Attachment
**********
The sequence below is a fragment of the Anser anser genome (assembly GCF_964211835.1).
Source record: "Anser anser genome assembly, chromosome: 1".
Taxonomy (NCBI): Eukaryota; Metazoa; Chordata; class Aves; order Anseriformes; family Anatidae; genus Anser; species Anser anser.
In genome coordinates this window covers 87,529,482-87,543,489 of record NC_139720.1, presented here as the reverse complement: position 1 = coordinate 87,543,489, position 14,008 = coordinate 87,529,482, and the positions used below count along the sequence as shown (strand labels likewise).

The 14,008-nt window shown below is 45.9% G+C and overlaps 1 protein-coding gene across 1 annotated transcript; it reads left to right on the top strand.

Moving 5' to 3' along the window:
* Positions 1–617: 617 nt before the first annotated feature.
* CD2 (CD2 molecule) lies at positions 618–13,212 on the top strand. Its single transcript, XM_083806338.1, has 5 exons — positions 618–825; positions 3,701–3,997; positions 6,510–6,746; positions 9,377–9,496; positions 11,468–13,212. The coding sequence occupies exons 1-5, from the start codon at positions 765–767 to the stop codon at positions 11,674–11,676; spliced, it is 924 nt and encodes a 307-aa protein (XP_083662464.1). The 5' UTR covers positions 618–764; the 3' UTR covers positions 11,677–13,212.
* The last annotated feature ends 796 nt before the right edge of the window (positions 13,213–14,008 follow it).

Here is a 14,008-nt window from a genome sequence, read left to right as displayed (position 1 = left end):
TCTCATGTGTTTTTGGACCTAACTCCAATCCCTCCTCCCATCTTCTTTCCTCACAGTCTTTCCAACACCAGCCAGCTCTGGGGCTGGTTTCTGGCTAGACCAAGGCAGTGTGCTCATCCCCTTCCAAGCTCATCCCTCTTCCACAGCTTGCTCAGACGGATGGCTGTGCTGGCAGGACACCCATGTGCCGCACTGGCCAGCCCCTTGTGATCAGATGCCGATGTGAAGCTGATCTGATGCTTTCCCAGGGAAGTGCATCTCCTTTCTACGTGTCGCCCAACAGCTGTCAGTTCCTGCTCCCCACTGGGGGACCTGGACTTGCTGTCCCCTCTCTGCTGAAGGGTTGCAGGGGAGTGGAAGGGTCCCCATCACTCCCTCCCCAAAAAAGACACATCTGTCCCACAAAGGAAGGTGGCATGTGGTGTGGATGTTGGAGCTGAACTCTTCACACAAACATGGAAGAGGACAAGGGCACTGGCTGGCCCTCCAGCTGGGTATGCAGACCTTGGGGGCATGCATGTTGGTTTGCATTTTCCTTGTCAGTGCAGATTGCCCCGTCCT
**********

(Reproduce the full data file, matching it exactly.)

The sequence below is a fragment of the Anser anser genome (assembly GCF_964211835.1).
Source record: "Anser anser genome assembly, chromosome: 1".
Taxonomy (NCBI): Eukaryota; Metazoa; Chordata; class Aves; order Anseriformes; family Anatidae; genus Anser; species Anser anser.
In genome coordinates this window covers 87,529,482-87,543,489 of record NC_139720.1, presented here as the reverse complement: position 1 = coordinate 87,543,489, position 14,008 = coordinate 87,529,482, and the positions used below count along the sequence as shown (strand labels likewise).

The 14,008-nt window shown below is 45.9% G+C and overlaps 1 protein-coding gene across 1 annotated transcript; it reads left to right on the top strand.

Moving 5' to 3' along the window:
* Positions 1–617: 617 nt before the first annotated feature.
* CD2 (CD2 molecule) lies at positions 618–13,212 on the top strand. Its single transcript, XM_083806338.1, has 5 exons — positions 618–825; positions 3,701–3,997; positions 6,510–6,746; positions 9,377–9,496; positions 11,468–13,212. The coding sequence occupies exons 1-5, from the start codon at positions 765–767 to the stop codon at positions 11,674–11,676; spliced, it is 924 nt and encodes a 307-aa protein (XP_083662464.1). The 5' UTR covers positions 618–764; the 3' UTR covers positions 11,677–13,212.
* The last annotated feature ends 796 nt before the right edge of the window (positions 13,213–14,008 follow it).

Here is a 14,008-nt window from a genome sequence, read left to right as displayed (position 1 = left end):
TCTCATGTGTTTTTGGACCTAACTCCAATCCCTCCTCCCATCTTCTTTCCTCACAGTCTTTCCAACACCAGCCAGCTCTGGGGCTGGTTTCTGGCTAGACCAAGGCAGTGTGCTCATCCCCTTCCAAGCTCATCCCTCTTCCACAGCTTGCTCAGACGGATGGCTGTGCTGGCAGGACACCCATGTGCCGCACTGGCCAGCCCCTTGTGATCAGATGCCGATGTGAAGCTGATCTGATGCTTTCCCAGGGAAGTGCATCTCCTTTCTACGTGTCGCCCAACAGCTGTCAGTTCCTGCTCCCCACTGGGGGACCTGGACTTGCTGTCCCCTCTCTGCTGAAGGGTTGCAGGGGAGTGGAAGGGTCCCCATCACTCCCTCCCCAAAAAAGACACATCTGTCCCACAAAGGAAGGTGGCATGTGGTGTGGATGTTGGAGCTGAACTCTTCACACAAACATGGAAGAGGACAAGGGCACTGGCTGGCCCTCCAGCTGGGTATGCAGACCTTGGGGGCATGCATGTTGGTTTGCATTTTCCTTGTCAGTGCAGATTGCCCCGTCCT